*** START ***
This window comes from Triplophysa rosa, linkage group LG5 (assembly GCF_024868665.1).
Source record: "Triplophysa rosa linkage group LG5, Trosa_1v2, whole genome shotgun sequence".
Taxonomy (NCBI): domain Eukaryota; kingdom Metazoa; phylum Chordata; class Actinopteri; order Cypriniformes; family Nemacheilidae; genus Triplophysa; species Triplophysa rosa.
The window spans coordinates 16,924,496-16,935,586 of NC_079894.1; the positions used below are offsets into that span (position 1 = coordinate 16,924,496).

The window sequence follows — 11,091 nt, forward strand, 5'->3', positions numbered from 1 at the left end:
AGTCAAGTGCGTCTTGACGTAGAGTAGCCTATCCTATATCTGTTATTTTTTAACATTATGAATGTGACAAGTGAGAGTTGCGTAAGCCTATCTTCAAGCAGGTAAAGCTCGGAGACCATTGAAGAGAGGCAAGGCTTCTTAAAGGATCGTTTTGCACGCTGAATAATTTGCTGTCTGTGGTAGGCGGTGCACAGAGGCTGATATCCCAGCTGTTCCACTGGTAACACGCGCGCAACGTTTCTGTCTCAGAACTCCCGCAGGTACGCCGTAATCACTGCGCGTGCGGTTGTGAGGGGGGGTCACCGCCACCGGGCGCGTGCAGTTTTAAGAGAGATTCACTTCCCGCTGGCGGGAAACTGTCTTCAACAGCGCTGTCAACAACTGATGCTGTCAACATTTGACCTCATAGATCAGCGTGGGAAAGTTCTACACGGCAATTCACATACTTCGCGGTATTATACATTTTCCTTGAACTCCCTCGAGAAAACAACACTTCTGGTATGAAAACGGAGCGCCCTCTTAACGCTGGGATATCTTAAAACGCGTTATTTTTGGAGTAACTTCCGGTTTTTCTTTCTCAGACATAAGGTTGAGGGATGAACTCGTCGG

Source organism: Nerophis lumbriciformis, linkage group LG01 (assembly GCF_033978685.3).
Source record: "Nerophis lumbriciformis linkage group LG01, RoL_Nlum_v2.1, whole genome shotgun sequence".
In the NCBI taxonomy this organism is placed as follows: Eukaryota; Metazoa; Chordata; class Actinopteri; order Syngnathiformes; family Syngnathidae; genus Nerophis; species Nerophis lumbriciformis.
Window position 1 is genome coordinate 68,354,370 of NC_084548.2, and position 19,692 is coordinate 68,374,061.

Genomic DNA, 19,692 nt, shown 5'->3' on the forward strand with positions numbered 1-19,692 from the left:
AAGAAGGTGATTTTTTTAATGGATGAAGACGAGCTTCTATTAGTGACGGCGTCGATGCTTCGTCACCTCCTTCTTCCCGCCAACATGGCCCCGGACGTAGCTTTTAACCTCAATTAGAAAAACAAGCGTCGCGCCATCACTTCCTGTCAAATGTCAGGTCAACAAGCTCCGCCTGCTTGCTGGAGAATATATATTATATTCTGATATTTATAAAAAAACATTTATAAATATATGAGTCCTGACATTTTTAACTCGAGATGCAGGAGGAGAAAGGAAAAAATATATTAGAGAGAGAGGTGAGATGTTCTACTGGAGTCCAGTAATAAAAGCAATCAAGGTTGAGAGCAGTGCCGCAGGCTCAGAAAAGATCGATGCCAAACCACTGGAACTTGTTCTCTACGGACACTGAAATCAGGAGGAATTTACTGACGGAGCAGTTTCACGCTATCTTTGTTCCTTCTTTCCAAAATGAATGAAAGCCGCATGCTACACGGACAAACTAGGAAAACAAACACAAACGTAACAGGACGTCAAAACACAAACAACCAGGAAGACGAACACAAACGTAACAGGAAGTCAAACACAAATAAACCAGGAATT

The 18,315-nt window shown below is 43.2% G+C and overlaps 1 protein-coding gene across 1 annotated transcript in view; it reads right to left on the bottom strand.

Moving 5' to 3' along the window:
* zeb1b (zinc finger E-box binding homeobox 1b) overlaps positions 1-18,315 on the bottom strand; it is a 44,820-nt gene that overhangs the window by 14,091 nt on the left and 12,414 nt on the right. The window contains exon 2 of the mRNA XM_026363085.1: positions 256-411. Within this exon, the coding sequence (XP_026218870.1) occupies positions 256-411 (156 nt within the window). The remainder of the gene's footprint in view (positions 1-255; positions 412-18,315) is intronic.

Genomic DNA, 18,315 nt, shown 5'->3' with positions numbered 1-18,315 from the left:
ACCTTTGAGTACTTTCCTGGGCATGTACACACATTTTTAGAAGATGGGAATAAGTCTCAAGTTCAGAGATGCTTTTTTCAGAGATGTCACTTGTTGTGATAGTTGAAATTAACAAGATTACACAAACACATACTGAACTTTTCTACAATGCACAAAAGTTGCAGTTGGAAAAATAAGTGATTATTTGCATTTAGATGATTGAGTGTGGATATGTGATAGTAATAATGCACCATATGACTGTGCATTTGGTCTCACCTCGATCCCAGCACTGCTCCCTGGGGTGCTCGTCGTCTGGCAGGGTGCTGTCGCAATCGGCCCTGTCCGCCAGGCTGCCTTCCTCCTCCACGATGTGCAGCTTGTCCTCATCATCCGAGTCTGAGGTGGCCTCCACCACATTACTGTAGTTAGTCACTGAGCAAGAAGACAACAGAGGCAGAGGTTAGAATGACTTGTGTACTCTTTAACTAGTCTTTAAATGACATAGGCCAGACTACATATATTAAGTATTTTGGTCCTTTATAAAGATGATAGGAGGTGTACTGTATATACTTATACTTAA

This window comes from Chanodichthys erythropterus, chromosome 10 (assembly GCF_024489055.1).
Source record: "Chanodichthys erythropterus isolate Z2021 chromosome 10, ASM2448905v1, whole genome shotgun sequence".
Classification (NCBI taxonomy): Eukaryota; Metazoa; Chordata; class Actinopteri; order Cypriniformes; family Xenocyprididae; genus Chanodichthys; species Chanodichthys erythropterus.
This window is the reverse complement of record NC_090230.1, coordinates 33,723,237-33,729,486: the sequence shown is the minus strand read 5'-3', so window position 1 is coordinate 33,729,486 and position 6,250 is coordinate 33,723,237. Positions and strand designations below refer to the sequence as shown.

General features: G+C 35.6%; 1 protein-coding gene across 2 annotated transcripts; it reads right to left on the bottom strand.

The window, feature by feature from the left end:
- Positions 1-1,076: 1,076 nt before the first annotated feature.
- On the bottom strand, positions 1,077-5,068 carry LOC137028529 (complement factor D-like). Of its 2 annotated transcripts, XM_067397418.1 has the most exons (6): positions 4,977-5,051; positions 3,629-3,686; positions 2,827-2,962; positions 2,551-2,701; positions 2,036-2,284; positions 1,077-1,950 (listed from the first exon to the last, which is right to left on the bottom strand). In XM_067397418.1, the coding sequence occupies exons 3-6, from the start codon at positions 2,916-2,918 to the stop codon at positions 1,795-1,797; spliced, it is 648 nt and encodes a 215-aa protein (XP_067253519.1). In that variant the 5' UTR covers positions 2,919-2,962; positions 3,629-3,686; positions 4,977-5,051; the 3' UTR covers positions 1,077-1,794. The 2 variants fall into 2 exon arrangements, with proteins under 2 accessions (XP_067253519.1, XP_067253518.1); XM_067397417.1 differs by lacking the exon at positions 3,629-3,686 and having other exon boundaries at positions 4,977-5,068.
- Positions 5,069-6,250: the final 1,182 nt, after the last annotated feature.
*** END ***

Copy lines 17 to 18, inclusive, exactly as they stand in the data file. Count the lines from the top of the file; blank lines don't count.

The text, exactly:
ACCTTTGAGTACTTTCCTGGGCATGTACACACATTTTTAGAAGATGGGAATAAGTCTCAAGTTCAGAGATGCTTTTTTCAGAGATGTCACTTGTTGTGATAGTTGAAATTAACAAGATTACACAAACACATACTGAACTTTTCTACAATGCACAAAAGTTGCAGTTGGAAAAATAAGTGATTATTTGCATTTAGATGATTGAGTGTGGATATGTGATAGTAATAATGCACCATATGACTGTGCATTTGGTCTCACCTCGATCCCAGCACTGCTCCCTGGGGTGCTCGTCGTCTGGCAGGGTGCTGTCGCAATCGGCCCTGTCCGCCAGGCTGCCTTCCTCCTCCACGATGTGCAGCTTGTCCTCATCATCCGAGTCTGAGGTGGCCTCCACCACATTACTGTAGTTAGTCACTGAGCAAGAAGACAACAGAGGCAGAGGTTAGAATGACTTGTGTACTCTTTAACTAGTCTTTAAATGACATAGGCCAGACTACATATATTAAGTATTTTGGTCCTTTATAAAGATGATAGGAGGTGTACTGTATATACTTATACTTAA

This window comes from Chanodichthys erythropterus, chromosome 10 (assembly GCF_024489055.1).